News

High inflation and the Impact of Recessions on Portfolios

US indexes enter bear market as market prices in recession risks

Inflation has risen significantly due to supply disruptions arising from the Covid lockdowns, the Russian invasion of Ukraine, and China’s Covid-0 strategy. The recent US CPI release of 8.6% year on year to May was the highest since 1981 which prompted investors to price-in more aggressive monetary policy tightening (increasing interest rates) which has the flow-on effect of raising the risks of a recession. The World Bank recently slashed its global growth forecasts by nearly a third to 2.9% and released a firm warning that many countries were at risk of recession. 

Against this backdrop, we analyse the impacts on Australian and US equities and the downside risk (risk of loss) potential of a recession. In our analysis we proxy the ASX200 with the Australian All Ordinaries (All Ords) index that contains the top 500 stocks in Australia, due to the All Ord’s longer price history. In our analysis we use the word drawdown to mean the peak to trough performance since 31/12/2021.

Graph 1: Comparison of S&P500 vs All Ordinaries CYTD Performance

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*Source Bloomberg

 Equities globally have fallen substantially from their early January peaks, particularly in the US, as the world grappled with persistent and historically high inflation. Australian equities have fared better benefitting from the high exposure (~30%) to the energy and materials sector that rose due to surging commodity prices following Russia’s invasion of Ukraine. In Graph 1, we see that the All Ords begun to outperform the S&P500 following the Ukraine conflict in late February, however, sold off aggressively by the end June as recession fears drove a broad sell off in risk assets that included commodities. In addition, Australia has a small exposure to the technology sector (~3.7%) which has borne the brunt of the equity weakness. By mid-June, the All Ords recorded a drawdown of 16.20%.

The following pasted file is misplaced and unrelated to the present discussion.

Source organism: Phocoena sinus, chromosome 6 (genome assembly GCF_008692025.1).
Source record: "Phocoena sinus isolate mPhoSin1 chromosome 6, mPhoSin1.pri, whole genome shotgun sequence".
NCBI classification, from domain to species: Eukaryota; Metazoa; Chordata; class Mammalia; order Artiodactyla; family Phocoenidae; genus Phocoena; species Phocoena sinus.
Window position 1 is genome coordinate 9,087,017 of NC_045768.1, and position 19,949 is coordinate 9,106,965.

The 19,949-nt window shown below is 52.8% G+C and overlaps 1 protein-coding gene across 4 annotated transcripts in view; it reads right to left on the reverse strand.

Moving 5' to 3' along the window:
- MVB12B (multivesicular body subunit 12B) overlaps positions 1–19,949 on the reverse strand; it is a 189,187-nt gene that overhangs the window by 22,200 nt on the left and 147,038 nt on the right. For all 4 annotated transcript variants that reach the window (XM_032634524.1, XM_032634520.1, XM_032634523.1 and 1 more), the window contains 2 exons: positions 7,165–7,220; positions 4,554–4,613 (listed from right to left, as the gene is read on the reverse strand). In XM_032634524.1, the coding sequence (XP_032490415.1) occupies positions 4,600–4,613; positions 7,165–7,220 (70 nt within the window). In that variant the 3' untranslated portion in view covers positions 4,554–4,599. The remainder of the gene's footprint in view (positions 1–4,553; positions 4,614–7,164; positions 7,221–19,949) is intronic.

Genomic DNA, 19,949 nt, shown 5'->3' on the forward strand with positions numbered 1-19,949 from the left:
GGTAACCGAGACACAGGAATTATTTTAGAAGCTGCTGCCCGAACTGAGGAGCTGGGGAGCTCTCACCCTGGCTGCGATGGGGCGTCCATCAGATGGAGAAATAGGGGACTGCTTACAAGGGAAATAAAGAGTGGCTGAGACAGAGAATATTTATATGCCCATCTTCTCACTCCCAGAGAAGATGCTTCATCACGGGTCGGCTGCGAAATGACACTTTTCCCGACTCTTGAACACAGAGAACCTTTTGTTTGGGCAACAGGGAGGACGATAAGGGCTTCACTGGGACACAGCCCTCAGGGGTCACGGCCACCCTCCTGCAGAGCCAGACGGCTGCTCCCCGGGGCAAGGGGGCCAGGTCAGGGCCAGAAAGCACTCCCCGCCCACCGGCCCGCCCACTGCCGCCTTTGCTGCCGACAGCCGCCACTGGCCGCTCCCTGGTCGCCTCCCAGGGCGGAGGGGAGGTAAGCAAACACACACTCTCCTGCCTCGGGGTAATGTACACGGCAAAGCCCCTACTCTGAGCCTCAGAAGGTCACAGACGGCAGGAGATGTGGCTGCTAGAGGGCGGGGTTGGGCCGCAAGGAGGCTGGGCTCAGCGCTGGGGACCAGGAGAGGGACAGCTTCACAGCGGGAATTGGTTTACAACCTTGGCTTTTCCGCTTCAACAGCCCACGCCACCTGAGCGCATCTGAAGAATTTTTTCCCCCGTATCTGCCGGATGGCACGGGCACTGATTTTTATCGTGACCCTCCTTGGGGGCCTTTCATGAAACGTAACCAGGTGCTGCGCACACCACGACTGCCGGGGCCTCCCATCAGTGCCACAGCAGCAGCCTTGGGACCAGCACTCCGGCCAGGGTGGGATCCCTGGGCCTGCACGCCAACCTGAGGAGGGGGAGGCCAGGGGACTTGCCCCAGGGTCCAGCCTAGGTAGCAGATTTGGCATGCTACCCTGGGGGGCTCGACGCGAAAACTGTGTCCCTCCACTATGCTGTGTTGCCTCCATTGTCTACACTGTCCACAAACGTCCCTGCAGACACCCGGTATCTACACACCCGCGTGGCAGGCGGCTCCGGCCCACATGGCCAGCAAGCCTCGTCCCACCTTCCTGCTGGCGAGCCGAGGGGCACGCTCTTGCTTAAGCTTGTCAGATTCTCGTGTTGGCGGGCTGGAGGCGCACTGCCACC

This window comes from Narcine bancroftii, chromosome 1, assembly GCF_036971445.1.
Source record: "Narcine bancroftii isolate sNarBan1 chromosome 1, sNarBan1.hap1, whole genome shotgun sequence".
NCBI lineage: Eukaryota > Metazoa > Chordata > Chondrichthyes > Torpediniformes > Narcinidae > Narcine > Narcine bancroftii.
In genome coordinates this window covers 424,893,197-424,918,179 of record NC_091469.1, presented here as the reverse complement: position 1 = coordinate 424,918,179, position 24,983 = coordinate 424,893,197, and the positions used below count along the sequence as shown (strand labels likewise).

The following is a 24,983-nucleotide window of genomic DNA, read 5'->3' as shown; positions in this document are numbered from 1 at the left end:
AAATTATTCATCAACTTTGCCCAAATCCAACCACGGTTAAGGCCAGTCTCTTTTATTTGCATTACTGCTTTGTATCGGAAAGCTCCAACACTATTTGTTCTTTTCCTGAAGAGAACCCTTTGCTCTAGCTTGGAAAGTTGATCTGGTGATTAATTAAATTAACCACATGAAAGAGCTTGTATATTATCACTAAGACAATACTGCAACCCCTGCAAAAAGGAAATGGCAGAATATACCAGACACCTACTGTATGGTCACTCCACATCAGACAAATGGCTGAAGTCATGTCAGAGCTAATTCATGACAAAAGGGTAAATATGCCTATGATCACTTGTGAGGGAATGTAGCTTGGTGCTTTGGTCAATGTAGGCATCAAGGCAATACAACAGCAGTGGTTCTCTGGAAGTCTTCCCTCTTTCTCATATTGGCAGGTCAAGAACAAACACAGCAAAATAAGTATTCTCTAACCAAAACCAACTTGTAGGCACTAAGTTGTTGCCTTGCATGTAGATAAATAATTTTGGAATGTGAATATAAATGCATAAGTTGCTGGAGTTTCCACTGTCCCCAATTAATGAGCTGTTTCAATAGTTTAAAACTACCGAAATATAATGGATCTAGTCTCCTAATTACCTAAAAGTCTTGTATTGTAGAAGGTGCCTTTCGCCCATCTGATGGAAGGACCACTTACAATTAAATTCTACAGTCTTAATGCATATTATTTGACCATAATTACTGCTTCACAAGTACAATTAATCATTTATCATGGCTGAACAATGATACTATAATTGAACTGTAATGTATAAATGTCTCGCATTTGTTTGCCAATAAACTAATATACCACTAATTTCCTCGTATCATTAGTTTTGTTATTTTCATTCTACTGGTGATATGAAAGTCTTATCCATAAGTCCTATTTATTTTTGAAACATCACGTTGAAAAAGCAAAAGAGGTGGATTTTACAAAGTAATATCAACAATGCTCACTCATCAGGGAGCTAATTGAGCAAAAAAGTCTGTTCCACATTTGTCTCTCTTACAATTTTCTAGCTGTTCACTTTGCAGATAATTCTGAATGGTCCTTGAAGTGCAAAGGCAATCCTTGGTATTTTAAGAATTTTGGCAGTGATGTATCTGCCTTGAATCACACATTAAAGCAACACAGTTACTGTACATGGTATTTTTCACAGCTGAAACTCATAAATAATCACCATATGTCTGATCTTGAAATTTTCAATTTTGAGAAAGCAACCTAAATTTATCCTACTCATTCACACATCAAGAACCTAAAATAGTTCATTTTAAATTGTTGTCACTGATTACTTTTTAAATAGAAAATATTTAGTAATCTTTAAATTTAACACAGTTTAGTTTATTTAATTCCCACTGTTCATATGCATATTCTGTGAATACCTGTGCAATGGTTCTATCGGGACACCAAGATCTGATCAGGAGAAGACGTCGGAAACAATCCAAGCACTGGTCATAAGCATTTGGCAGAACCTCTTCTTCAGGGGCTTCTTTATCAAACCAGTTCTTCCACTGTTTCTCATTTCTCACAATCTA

Table 1: Equity returns – Maximum drawdown and CYTD 
 Asset Class  Index Drawdown CYTD  *CYTD as at 30/6/2022 
Australian Equities All Ordinaries -16.20% -13.28%
Global Equities S&P500 -22.42% -20.58%
Global Equities NASDAQ -32.76% -29.51% 

*CYTD (Calendar year to date) performance is the return between 31/12/2021 to 30/06/2022  

Table 1 compares the drawdown and calendar year to date return of Australian and Global equities (S&P500 and Nasdaq). The NASDAQ index recorded the highest drawdown and was down -32.76% peak to trough. The S&P recorded a drawdown of -22.42%, and The All Ords was the best performing of the three, recording a drawdown of -16.20%. The NASDAQ and S&500 have also entered bear market territory, marked by a drop of 20% or more from recent highs. Aggressive rate hikes typically have a significant impact on growth and tech companies as they see the bulk of their future years’ revenue discounted back at a higher interest rate, leading to lower valuations.

Record Inflation increase recession risks

Graph 2: US vs Australian Inflation YoY
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*Source Bloomberg

Graph 2 shows the US CPI rising to 8.6% in May 2022, the highest in 41 years, with Australia following behind on 5.1%, its highest in 20 years. Strong prices were seen across the board including energy, food, housing and travel. Contributing factors include the continuous supply chain issues caused by lockdowns, the Ukraine war and its impact on oil and agriculture exports and China’s Covid-0 strategy. Surging post-covid demand also contributed to inflation, aided by record fiscal and monetary stimulus. 

To combat inflation, central banks globally unwound trillions in Covid stimulus, reducing the money supply and increasing the cash rate aggressively to deflate demand. By mid-June, the Fed tightened the policy rate by a cumulative 150bps with the latest rate hike of 75 bps, the single largest rate rise in 28 years. In contrast, the RBA recently hiked rates by 50bps in their June meeting, adding to the 25bps hike in May.